Best of enemies ready to go at it

 

EMMET MALONEon the eagerly-awaited meeting of champions Bohemians and born again Shamrock Rovers

IT SAYS something about the rivalry between Shamrock Rovers and Bohemians that when the latter’s honorary secretary, Gerry Conway, is asked about games between the sides, he starts to come over all misty-eyed about a Leinster Cup final from 20 years ago when Pat Fenlon, a Hoops fan in his youth, scored the winner for the northsiders.

Paul Doolan, co-author along with Robert Goggins of The Hoops – A History of Shamrock Rovers, prefers to dwell on a league win in January 1987 at Miltown when late goals from Pat Byrne and Mick Neville clinched a win for the hosts that set them firmly on course for the title.

Both seem oddly confident their side will be remembering this evening’s game for similar reasons a quarter of a century from now.

The pair were not always the city’s big rivals, with Doolan pointing to the start of the professional era at Bohemians as the point when Rovers fans, previously preoccupied with Drumcondra and Shelbourne, started to take the Gypsies more seriously.

Tony O’Connell, a Rovers fan then player who became the first one to be paid at Dalymount Park, where he finished his career, became a major sponsor and is still honorary life president agrees.

“I think what happened was that under Seán Thomas, Bohemians put together their first really strong team in a very long time with the likes of Turlough O’Connor, Jimmy Conway and Kevin Murray,” he says. “I remember games between the two clubs with 20,000 watching and while Rovers had been the team here in the ’50s and ’60s, as Bohemians turned professional and moved into ’70s, they had to be taken seriously as rivals, that’s when the rivalry really started to grow.”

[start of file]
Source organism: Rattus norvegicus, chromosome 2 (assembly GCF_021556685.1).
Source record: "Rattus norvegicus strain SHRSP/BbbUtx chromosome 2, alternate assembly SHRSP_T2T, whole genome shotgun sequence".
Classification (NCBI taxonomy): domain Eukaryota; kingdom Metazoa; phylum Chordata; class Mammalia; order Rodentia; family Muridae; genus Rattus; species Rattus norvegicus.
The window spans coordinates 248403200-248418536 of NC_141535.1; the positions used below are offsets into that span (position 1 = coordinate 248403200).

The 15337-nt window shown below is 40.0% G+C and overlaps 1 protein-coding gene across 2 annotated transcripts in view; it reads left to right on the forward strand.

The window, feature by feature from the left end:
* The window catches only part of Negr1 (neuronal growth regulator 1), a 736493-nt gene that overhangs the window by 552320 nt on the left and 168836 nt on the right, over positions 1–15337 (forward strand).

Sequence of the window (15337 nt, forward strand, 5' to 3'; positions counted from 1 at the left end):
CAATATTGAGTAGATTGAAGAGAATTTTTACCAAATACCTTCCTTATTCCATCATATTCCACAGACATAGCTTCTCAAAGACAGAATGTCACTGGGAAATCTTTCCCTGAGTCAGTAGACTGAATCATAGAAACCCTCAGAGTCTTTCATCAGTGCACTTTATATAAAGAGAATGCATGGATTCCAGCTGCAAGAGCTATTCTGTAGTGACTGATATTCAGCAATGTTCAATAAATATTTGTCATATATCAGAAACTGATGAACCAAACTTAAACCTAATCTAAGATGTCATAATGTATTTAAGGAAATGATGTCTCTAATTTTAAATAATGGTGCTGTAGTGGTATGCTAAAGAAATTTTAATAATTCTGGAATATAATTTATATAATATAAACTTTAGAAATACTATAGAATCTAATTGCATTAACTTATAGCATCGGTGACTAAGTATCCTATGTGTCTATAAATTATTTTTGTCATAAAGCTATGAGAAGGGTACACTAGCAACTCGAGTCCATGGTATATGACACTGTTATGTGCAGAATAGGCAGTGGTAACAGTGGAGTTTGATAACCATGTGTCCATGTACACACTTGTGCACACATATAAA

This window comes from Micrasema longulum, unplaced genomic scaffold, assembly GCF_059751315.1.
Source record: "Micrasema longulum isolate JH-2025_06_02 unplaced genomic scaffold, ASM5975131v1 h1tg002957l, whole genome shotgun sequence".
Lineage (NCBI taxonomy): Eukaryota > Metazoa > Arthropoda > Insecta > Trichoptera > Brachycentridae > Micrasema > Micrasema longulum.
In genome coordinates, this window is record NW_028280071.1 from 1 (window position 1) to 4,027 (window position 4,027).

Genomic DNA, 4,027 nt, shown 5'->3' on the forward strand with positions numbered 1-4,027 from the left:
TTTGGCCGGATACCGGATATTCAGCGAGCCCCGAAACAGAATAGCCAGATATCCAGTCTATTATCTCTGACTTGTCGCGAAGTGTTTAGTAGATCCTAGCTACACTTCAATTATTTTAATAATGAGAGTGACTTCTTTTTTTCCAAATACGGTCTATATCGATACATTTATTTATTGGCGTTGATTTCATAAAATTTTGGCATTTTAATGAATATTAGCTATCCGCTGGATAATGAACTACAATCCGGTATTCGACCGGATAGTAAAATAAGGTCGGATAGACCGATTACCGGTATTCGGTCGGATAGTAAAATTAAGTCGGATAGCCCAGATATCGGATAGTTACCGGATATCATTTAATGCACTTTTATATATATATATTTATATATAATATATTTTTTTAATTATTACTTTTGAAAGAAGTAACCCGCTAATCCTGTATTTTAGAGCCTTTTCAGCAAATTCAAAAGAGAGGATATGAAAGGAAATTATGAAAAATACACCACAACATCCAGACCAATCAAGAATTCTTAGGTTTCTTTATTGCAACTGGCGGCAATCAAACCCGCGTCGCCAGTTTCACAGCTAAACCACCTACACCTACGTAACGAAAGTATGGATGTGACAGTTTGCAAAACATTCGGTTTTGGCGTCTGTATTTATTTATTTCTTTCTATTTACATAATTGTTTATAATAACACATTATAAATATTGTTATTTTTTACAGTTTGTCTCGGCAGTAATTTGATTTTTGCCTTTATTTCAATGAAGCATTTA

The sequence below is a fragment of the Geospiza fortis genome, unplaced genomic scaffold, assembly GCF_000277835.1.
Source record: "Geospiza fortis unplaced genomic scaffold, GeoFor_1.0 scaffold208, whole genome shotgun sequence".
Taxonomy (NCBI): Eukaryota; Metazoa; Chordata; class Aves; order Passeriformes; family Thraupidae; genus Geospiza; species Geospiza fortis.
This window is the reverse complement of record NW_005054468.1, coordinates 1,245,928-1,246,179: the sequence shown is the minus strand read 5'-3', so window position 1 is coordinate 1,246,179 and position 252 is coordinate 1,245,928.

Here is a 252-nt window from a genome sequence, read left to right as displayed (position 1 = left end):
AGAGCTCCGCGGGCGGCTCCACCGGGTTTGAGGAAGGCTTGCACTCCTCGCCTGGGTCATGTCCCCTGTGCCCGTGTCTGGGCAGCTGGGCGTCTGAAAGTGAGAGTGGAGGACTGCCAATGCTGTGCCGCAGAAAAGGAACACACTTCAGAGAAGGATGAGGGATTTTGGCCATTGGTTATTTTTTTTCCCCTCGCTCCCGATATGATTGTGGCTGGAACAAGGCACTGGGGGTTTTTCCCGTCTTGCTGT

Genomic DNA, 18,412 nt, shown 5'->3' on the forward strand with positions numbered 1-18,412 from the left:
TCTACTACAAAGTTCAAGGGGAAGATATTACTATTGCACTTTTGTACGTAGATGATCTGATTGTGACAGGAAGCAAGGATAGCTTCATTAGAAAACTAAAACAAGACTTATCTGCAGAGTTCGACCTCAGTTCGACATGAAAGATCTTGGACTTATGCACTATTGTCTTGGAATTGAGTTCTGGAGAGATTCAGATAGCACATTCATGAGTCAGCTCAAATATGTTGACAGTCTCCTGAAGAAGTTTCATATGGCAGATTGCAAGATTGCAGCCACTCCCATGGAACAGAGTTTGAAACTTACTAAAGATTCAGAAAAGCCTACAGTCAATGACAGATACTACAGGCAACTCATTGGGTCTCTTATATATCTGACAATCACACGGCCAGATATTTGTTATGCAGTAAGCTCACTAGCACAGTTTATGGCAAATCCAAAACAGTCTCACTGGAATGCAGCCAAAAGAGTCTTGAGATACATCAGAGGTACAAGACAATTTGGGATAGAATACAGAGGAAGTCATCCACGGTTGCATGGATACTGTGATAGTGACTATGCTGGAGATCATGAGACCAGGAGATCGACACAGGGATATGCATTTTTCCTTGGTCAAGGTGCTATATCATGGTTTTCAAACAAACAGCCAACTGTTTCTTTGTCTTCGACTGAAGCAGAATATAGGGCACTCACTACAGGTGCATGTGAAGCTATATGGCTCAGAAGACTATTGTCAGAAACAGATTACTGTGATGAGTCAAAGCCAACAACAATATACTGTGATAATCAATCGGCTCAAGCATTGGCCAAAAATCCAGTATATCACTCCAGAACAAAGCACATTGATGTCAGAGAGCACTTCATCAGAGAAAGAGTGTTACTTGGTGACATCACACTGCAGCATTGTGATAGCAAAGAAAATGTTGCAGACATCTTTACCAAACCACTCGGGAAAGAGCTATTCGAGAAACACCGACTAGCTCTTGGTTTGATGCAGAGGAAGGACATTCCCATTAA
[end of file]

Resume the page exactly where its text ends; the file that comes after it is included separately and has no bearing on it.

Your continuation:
O’Connell describes Bohemians as his “first love” now but admits to retaining a “gra” for Rovers – which makes him unique in Dublin football circles.

Doolan, though, insists for the most part, the rivalry is more a good-natured sense of competition between the clubs and their fans.

“ A couple of headbangers from both sides apart, ours is a very friendly one,” he says. “We can have a pint together before or after the game. It’s just for the 90 minutes we can’t look at each other.”

Given the scale of the Rovers resurgence this season, with new arrivals like striker Gary Twigg playing starring roles, he reckons tonight’s game in Tallaght will be “the biggest League of Ireland game in years”, which should be good for the league as a whole but Conway has his doubts about the importance stretching that far.

“Personally, I don’t subscribe to the theory that any one team being strong or weak is good for the league; the league is bigger than individual clubs, but Rovers being strong is good for us. As long as they’re second,” he adds with a slightly nervous laugh.

Rovers boss Michael O’Neill insists he sensed immediately the importance of the meetings to those in the stands.

“You can feel the games have a bit of an edge to them and that’s fine as long as it doesn’t have a negative effect on the occasion,” he says. “It’s been a new rivalry to me, of course, but there was certainly little doubt about how much it meant to the Rovers fans to win that first game at Tallaght.”

And it’s not just those fans who have been managing to get into the games (tonight’s, like many others this year, is sold out) who have been revelling in the club’s title challenge in their first year in their new home. The wider local population have bought into the Rovers project in a big way.

“Something intangible has happened out in Tallaght,” says Willie Sheils, a senior executive officer in the community services department of South Dublin County Council. “It really has taken off with the local residents, you’ve only got to walk around the Square to see it.

“The stadium is open less than seven months and we’ve had Real Madrid there, Newcastle United, Hibernians, we’re going to have a cup final and a rugby A international. And, of course, Rovers are challenging for the league.

“We’re happy with the way it’s progressing. They must be. It’s hard to imagine, really, how it could be going any better.”